Can anyone tell me, can you buy an annuity with any lump sum?

Yes you can, subject to anti-money laundering regulations.

TheDoctrineOfSnatch Thu 04-Apr-13 12:22:34

Annuity yields may well be lower than rental yields though, and there may be CGT to pay on the sale of a second property - so selling a property to buy an annuity may not make sense.

WorrySighWorrySigh Thu 04-Apr-13 12:33:18

You only pay tax on the profit on sale of a second property if above the threshold. You can offset some of the costs (maintenance, repairs, improvements plus buying & selling costs) against any cash surplus so it may still be worthwhile if the hassle of holding the property is great.

chicaguapa Thu 04-Apr-13 12:34:44

It's worth noting that the maximum tax relief a company can give you on your contributions into a money purchase (defined contribution) scheme is 20%.

So if you're a higher rate tax payer, ie pay tax at 40%, you have to ask HMRC to rebate the additional 20% directly into your pension scheme. You don't get the additional 20% in your monthly pay.

It's different if you're in a final salary (defined benefit) scheme as the company can apply the full 40% tax relief to those contributions.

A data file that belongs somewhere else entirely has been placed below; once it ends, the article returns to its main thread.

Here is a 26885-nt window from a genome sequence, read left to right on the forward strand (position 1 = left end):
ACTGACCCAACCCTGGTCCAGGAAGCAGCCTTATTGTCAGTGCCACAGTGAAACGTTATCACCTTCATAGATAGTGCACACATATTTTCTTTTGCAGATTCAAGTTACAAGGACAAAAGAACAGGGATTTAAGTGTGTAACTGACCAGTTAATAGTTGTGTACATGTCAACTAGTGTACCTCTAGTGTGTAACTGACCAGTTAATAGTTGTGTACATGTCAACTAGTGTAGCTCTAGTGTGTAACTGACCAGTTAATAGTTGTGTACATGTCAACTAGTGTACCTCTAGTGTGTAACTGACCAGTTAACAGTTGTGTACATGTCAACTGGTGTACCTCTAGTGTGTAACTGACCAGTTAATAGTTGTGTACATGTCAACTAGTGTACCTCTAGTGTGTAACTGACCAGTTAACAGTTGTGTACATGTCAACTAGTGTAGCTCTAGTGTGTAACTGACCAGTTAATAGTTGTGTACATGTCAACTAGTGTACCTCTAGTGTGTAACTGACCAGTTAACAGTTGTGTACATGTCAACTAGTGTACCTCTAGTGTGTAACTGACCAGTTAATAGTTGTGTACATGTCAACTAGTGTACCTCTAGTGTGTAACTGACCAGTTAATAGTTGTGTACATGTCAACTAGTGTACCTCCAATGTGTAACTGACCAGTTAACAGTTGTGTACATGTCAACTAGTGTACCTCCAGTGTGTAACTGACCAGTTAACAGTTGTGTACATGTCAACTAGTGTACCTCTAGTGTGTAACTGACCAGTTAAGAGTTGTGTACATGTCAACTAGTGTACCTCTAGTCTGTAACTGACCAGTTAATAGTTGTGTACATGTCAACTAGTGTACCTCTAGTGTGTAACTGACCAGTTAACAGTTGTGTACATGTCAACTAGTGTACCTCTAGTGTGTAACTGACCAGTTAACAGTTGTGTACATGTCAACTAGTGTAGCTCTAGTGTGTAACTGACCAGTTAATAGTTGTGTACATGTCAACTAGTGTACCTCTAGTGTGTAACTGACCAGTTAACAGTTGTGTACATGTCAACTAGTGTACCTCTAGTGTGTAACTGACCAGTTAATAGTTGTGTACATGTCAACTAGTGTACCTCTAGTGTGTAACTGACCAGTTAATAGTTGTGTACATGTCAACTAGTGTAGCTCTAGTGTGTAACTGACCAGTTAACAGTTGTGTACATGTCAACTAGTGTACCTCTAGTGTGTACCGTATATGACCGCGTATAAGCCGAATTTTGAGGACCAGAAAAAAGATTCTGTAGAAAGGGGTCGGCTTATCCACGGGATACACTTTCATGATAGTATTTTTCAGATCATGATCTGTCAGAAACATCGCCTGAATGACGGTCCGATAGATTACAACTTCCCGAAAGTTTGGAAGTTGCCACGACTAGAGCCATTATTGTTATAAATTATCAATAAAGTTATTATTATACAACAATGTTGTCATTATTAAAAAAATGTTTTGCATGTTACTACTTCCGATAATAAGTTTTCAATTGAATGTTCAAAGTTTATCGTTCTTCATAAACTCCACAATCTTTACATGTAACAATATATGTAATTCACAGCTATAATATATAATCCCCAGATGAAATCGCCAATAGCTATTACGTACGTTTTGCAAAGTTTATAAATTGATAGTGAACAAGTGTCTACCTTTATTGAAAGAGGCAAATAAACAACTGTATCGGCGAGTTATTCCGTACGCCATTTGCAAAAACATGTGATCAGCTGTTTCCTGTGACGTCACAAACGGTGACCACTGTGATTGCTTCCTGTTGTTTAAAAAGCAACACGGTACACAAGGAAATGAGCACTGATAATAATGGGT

You don't pay the tax on the contributions on the way in but you do pay tax on it when it comes out as a pension. But it's very tax efficient if you pay 40% now as an employee and may well only pay 20% as a pensioner. You also only pay tax on 3/4 of it when it comes out as 1/4 can be paid to you tax free as a one-off lump sum.

Someone else made a good point up thread though that you don't know how much the tax will be when you retire. But I don't think this is a good enough disincentive to start a pension up.

Yes they are expensive, but they have to sustain an income over your lifetime and usually maintain its value through inflation, which will be a lot over 25/30 years. You don't know how long your life will be after you retire so I always think it's safer to buy a guaranteed income instead of leaving it in the bank. You might only live for 10 years and won't have got back what your paid in, but you'll have had peace of mind.

Wishiwasanheiress Thu 04-Apr-13 12:36:53

Replying direct to op - if employer is contributing u are mad not to take part. It won't pay for ur old age but will help considerably. U can always move it. Don't rely on the system but don't rely on dh either. Both are subject to change and things can go down as well as up in both areas....

SueDoku Thu 04-Apr-13 20:34:01

I'm about to retire - and I can't tell you how glad I am that I've always paid into a pension. When my marriage fell apart in my late 40s I found myself facing a very different retirement to the one that we'd always planned for... But at least I shall have some money coming in to help with my state pension - and I haven't had to save all of it because of the employer contributions. It makes such a difference to my peace of mind. You never know what your future is going to hold - so start paying in now - you won't regret it...!